DVD recorders for camcorders are designed specifically to help people archive their camcorder footage. They're especially handy for folks who have a hard drive camcorder but don't have a computer with a DVD burner. You'll probably use the USB output on your camcorder to make a digital connection to these DVD recorders. Then, you can record your footage on full-size DVD discs for playback in most DVD or Blu-ray players.

Some DVD recorders may only offer standard-definition recording. Others will allow you to copy standard- and high-definition video footage — a big plus for HD camcorder owners. You'll be able to downconvert your high-definition (HD) videos for playback on most DVD players, or maintain the high resolution of HD video files for playback on the recorder itself or a compatible Blu-ray Disc™ player.

Another archival option: use your PC and an external hard drive.
If you have a PC, you can attach an external hard drive to your computer and simply copy footage from your tapes and discs onto the hard drive. Saving files onto an additional hard drive lets you keep your computer's internal one free for everyday needs. Finally, if you fill up an external hard drive with your home movies, you can unplug it and keep it somewhere safe, and connect a new one for your next batch of archives. It might not be a bad idea to make a regular schedule to copy your irreplaceable footage to archive drives on a regular basis and duplicate those. Then house those duplicate drives in a nice, climate controlled place that's not your home. That way you're covered for most mishaps, whether the cause is human, natural or mechanical.

Online storage, while a great idea for documents and pictures, can easily be overwhelmed by the sheer data space requirements of video archiving. Aside from the fact that video takes up a lot of storage space, the time you'd need to devote to uploading and downloading material would probably be measured in days over many internet connections. If you want to save a few important, selected clips, it's not the worst place to do so, but remember to check out the storage site's guidelines on file size limits, and check those monthly or annual costs carefully. It's also a good idea to read some customer reviews, if you can.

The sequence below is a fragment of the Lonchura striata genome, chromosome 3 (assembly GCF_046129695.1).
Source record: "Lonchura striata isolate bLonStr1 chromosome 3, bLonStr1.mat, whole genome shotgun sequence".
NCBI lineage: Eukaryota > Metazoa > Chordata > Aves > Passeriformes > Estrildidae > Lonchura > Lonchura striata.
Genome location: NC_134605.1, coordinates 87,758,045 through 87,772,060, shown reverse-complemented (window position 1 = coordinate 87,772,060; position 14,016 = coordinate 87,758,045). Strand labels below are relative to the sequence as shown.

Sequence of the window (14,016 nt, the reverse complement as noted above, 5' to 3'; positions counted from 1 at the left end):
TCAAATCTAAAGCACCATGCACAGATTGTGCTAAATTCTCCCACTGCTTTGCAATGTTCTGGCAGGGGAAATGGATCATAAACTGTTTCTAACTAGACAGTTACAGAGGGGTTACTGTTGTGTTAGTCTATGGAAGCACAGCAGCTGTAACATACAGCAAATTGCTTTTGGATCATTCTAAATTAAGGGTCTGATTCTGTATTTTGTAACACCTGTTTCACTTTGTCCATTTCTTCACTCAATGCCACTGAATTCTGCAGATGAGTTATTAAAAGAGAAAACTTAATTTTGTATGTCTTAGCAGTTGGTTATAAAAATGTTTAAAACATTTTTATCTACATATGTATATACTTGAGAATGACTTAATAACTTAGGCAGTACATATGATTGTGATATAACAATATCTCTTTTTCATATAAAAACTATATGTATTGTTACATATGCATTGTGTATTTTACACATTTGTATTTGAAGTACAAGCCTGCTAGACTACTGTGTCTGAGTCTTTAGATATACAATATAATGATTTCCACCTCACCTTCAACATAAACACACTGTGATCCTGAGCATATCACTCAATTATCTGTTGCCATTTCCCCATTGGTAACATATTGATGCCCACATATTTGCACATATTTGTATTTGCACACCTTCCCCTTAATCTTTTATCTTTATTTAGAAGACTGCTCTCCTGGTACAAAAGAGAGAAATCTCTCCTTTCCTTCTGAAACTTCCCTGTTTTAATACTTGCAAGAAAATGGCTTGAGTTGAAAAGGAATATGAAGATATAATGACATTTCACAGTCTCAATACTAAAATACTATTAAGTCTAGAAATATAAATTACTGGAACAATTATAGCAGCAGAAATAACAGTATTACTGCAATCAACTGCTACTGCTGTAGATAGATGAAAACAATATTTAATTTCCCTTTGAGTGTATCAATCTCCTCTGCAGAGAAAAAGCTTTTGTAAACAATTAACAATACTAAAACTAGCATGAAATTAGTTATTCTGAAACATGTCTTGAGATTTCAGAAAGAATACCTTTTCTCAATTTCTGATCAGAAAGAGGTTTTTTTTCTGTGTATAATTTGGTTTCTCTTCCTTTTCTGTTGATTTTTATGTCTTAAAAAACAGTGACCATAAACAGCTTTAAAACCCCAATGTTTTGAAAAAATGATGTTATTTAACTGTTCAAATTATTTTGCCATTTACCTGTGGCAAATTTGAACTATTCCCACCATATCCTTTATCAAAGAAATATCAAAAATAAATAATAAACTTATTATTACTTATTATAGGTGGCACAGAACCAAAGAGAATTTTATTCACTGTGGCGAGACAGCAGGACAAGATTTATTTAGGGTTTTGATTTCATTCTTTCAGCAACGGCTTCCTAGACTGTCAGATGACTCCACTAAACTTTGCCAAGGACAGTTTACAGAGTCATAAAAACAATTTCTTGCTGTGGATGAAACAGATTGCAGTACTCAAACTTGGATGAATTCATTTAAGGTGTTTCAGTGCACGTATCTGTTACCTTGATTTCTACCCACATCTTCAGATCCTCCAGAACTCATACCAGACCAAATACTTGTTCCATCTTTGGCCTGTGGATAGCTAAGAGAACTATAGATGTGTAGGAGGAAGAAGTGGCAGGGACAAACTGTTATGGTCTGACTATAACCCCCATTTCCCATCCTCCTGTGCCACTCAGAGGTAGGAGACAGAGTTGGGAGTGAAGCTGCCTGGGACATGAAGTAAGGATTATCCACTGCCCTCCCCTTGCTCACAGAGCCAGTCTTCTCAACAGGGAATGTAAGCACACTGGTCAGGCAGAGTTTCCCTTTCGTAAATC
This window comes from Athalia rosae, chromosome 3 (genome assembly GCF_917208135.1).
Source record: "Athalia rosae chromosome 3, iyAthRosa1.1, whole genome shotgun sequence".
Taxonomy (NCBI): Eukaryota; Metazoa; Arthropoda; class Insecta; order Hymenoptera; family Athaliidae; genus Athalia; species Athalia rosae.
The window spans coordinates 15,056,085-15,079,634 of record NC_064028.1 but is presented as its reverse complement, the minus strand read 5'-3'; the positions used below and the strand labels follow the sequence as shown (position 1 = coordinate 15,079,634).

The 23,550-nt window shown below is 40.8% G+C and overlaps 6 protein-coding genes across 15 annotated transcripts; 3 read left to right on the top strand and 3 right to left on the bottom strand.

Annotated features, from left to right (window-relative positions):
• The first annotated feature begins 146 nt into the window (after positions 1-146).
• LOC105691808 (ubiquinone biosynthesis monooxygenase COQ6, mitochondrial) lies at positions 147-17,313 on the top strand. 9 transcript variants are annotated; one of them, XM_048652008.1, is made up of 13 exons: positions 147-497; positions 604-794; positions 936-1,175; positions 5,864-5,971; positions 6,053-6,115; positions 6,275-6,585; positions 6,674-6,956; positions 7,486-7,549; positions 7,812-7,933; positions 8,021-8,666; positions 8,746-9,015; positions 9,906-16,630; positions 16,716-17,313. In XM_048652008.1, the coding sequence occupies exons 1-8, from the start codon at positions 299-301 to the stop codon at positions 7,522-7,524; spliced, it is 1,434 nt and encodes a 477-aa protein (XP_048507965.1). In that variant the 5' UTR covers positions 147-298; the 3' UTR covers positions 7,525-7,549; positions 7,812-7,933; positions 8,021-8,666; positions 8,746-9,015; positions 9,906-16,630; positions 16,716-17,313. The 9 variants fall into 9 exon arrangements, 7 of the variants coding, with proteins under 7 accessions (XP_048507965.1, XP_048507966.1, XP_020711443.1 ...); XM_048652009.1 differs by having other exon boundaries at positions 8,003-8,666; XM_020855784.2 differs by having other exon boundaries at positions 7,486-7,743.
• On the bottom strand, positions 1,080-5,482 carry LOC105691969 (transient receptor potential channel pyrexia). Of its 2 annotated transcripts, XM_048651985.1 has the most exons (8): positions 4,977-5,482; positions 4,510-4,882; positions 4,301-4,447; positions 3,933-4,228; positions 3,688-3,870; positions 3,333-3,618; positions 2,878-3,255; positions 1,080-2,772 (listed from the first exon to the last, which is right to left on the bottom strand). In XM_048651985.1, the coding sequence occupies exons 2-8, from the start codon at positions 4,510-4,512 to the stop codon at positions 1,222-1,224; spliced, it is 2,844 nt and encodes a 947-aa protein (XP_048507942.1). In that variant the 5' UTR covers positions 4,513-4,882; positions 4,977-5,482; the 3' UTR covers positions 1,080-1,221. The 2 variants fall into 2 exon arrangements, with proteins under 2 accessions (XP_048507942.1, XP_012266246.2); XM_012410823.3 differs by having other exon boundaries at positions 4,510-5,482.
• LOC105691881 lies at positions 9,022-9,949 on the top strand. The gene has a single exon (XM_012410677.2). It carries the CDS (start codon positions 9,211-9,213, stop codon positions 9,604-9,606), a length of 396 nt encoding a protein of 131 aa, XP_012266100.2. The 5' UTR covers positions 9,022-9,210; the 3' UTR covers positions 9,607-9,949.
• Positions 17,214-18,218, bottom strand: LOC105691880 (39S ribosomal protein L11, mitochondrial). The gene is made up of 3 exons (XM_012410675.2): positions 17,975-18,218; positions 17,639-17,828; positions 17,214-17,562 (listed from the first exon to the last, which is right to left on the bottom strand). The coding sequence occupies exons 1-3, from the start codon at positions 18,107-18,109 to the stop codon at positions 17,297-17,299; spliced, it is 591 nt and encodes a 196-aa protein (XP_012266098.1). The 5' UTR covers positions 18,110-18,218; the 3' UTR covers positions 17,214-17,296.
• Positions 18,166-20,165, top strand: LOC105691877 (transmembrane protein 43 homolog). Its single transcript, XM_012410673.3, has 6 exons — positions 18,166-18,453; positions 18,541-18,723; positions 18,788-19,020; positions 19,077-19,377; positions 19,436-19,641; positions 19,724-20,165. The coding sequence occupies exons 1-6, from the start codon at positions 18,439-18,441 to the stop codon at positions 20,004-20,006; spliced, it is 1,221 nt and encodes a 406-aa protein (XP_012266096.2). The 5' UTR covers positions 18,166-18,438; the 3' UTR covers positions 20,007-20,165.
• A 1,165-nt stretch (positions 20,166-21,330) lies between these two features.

Editing footage on your computer

There are a variety of computer programs that you can use to edit videos you've transferred to your PC. Some camcorders come with editing software, but it's important to note that included software is usually pretty basic. If you want more precise or advanced editing, you may need to purchase additional software. Our suggestion: test out the software that comes in the box, and see if it suits your needs. If not, you'll have a better idea of the features you'll want in a future editing software purchase.

Also, check out the editing software that may already be installed on your computer. If that doesn't have all the features you want, then decide what kind of editing you want to do, and look around for the appropriate application.

Selecting software
You'll want to ask yourself a few questions about each software program you consider:

  • Will the software work with your operating system? Does your computer have the necessary memory, processor, and inputs? (Below, we've created a chart that will give you information on what we recommend for minimum and ideal computer setups for video editing.)
  • Will the software work with your camcorder's video files? Mini DV, DVD, hard drive, and high-definition camcorders can all record video in different formats. Be especially mindful of compatibility if you've got a high-def camcorder that records in the AVCHD file format. Most all the manufacturer sites will list the file formats with which their software is compatible.
  • What do you want to do with your footage? Do you want to upload your video files to video-sharing websites? Do you want to burn DVDs, or store your HD footage on discs that play back on a Blu-ray player? Make sure the software you choose can export your edited video files in a format that will work with what you want to do. And keep in mind that you'll need a computer with a Blu-ray read/write drive if you want to make Blu-ray copies of your video.
  • What kind of editing do you want to do? Do you want to add more than one audio track? Do you want to add effects and fades, or perform other advanced editing? Check out the software's editing options to make sure it will let you be as creative as you want.